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Publication numberUS1835867 A
Publication typeGrant
Publication dateDec 8, 1931
Filing dateMay 15, 1925
Priority dateMay 15, 1925
Publication numberUS 1835867 A, US 1835867A, US-A-1835867, US1835867 A, US1835867A
InventorsGeorge W Heise
Original AssigneeNat Carbon Co Inc
Export CitationBiBTeX, EndNote, RefMan
External Links: USPTO, USPTO Assignment, Espacenet
Primary cells, and electrolyte therefor
US 1835867 A
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Description  (OCR text may contain errors)

Patented Dec. 8, 1931 UNITED, STATES PATENT OFFICE GEORGE W. HEISE, OF MALVERNE, NEW YORK, ASSIGNOR TO NATIONAL CARBON COM- PANY, INCORPORATED, A CORPORATION OF NEW YORK PRIMARY CELLS, AND ELECTROLYTE THEREFOR No Drawing.

This invention relates to primary batteries, and particularly to that type employing copper oxid and zinc as the electrodes with an alkaline electrolyte. The invention has for 5 its principal object the reduction of the dissolved electrode metal concentration in the electrolyte for the purpose of increasing the service capacity of a given volume of the electrolyte.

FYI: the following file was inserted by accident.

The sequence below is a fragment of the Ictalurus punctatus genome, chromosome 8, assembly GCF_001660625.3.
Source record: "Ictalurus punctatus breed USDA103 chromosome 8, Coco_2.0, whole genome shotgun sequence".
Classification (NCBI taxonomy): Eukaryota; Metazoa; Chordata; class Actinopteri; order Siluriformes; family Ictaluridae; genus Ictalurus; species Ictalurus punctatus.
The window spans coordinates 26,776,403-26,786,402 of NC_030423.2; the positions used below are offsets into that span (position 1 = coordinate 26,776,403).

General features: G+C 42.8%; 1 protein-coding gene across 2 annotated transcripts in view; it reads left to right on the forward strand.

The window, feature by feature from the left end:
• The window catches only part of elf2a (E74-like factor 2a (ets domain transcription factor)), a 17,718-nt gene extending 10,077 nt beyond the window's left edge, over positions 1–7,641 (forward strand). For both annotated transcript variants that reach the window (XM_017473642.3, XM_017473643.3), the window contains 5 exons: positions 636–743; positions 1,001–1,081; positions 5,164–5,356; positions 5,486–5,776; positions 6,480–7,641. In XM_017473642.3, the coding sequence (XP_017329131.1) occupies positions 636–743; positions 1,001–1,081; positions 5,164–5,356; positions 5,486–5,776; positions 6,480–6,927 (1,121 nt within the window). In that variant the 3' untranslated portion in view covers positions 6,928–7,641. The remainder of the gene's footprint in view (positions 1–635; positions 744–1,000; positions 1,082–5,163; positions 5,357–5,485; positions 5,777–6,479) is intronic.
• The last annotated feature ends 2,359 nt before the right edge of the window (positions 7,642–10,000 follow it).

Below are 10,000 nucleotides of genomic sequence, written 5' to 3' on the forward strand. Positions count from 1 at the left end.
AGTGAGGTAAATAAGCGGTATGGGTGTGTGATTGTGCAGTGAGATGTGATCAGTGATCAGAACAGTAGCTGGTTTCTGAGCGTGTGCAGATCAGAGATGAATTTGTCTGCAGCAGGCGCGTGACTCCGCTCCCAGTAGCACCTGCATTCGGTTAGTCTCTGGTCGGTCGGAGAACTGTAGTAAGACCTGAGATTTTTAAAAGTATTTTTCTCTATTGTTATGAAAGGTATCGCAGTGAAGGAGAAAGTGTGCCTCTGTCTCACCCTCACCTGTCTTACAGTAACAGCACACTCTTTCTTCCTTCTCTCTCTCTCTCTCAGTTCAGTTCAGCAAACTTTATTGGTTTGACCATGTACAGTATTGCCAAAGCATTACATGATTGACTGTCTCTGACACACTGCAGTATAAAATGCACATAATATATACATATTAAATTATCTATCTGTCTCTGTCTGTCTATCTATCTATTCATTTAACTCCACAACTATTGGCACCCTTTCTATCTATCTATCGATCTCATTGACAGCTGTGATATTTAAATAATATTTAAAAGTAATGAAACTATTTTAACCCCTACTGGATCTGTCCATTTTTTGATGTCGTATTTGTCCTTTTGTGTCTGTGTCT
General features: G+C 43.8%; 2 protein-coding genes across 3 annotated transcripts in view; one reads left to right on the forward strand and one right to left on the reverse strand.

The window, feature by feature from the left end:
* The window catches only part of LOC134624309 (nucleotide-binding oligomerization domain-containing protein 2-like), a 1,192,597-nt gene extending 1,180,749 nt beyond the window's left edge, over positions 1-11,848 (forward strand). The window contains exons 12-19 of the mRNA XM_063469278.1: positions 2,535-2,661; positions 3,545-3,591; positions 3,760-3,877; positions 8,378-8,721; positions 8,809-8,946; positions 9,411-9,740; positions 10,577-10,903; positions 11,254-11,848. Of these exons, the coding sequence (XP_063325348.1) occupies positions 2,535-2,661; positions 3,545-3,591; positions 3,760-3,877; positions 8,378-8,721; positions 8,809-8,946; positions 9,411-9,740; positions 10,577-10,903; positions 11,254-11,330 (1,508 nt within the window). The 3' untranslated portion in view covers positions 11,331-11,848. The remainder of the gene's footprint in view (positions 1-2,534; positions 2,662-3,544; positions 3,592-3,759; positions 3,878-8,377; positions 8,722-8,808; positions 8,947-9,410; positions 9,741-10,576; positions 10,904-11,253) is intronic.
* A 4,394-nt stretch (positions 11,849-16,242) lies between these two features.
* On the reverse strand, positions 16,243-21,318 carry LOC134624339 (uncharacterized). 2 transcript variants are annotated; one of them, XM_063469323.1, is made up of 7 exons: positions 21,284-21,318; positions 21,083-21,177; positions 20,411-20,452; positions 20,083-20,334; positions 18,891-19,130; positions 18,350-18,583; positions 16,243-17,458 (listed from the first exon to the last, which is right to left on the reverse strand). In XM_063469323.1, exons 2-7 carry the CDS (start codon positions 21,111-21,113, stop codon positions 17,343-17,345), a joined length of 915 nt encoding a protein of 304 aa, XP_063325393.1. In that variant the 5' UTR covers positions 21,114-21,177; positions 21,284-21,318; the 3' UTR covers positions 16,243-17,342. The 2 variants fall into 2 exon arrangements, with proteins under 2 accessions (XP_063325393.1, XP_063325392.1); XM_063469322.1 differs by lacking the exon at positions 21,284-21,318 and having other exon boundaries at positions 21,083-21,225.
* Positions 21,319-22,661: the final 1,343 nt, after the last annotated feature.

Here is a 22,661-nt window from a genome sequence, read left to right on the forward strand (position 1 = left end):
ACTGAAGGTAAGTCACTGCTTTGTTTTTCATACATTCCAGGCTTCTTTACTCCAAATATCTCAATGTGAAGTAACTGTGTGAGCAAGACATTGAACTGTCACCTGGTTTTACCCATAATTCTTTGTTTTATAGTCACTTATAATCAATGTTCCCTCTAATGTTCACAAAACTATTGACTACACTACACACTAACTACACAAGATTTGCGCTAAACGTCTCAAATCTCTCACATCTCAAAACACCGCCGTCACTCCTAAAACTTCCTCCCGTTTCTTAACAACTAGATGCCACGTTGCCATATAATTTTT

By the use ofthe present invention the service characteristics of cells of the class above-mentioned are improved to a marked degree. The improvement is particularly to be noted in the duration of effective service which can be obtained, and it has been demonstrated that the useful life of the average alkaline primary cell may be increased as much as 30% to 40% or even'more, depending on the amount of material added.

The invention is based upon the discovery that certain substances, which are not themselves appreciably soluble in a caustic alkali electrolyte, may combine or react with zinc or other metal dissolved therein to form insoluble products.

It is well known that in the operation of alkaline cells of the type above-mentioned the zinc electrode is gradually dissolved in the electrolyte. The concentration of zinc in the solution increases until the saturation point for the given electrolyte solution is reached, when as the operation of the cell is continued zinc will crystallize and deposit out on the active electrode surfaces. Due to this deposition, the internal resistance of the cell rises until a point is reached where the voltage of the cell falls below that required for efiicient operation.